# Isolate the velocity vector and express in terms of ICRS
fov_center = astropy.coordinates.ICRS(icrs.velocity.to_cartesian())

# Use the Hipparcos catalog to find stars within this FOV
query_result = astroquery.vizier.Vizier.query_region(

# Isolate the right ascension, declination, apparent magnitude,
# and Hipparcos ID of each star within the FOV
ra = query_result["RAICRS"]
dec = query_result["DEICRS"]
mag = query_result["Vmag"]
id = query_result["HIP"]

# Plot the stars
fig, ax = plt.subplots()
scatter = ax.scatter(ra, dec, s=np.square(mag/-2.5 + 5))
handles, labels = scatter.legend_elements(
    func=lambda x: -2.5 * (np.sqrt(x) - 5),
legend2 = ax.legend(handles, labels, title="mag")
ax.set_xlabel(f"ICRS right ascension ({ra.unit})")
ax.set_ylabel(f"ICRS declination ({dec.unit})")

# Annotate each star with its Hipparcos ID
for i, _ in enumerate(id):
      text=f"  {id[i]}",
      xy=(ra[i], dec[i]),


Here is a Colab Notebook with this code in case anyone wants to easily run this for themselves.

  • $\begingroup$ Thank you very much for contribution, but that doesn't solve the bigger problem - how to know if a star is in this FoV. $\endgroup$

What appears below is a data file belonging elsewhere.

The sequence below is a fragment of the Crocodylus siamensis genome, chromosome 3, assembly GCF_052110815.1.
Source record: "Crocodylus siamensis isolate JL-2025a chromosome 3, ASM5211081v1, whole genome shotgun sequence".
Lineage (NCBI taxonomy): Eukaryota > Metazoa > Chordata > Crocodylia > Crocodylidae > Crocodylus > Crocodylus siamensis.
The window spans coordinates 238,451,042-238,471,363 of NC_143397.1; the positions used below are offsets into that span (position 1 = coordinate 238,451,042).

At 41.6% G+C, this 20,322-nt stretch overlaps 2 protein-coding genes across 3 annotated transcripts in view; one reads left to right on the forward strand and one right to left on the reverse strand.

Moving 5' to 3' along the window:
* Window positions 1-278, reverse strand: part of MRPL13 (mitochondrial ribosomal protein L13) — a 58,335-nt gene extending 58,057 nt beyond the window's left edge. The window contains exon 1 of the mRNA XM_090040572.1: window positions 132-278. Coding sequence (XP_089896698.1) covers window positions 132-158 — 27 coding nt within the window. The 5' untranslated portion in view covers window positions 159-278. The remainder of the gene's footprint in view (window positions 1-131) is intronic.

– jlipinski
    Commented Feb 27 at 8:16
  • $\begingroup$ @jlipinski, I've edited the question to solve the bigger problem a little better. Let me know what you think about the roll issue. $\endgroup$
    – Roy Smart
    Commented Feb 28 at 22:58
  • $\begingroup$ This looks almost like what I want, but unfortunately again by my fault there is a small problem. I forgot to define roll angle in my question. Your answer seems to be right but only if my FoV is aligned with ICRS axes which not always would be a case as satellites tend to rotate in their own way or don't rotate at all. $\endgroup$
    – jlipinski
    Commented Feb 29 at 8:30
  • $\begingroup$ Determining if a star lies within a rotated, warped quadrilateral amounts to solving a point-in-polygon problem. Are you amenable to using a computational geometry library such as Shapely to make this easier? $\endgroup$
    – Roy Smart
    Commented Feb 29 at 8:51
  • $\begingroup$ Anything that can be done in Pytohn $\endgroup$
    – jlipinski
    Commented Feb 29 at 9:36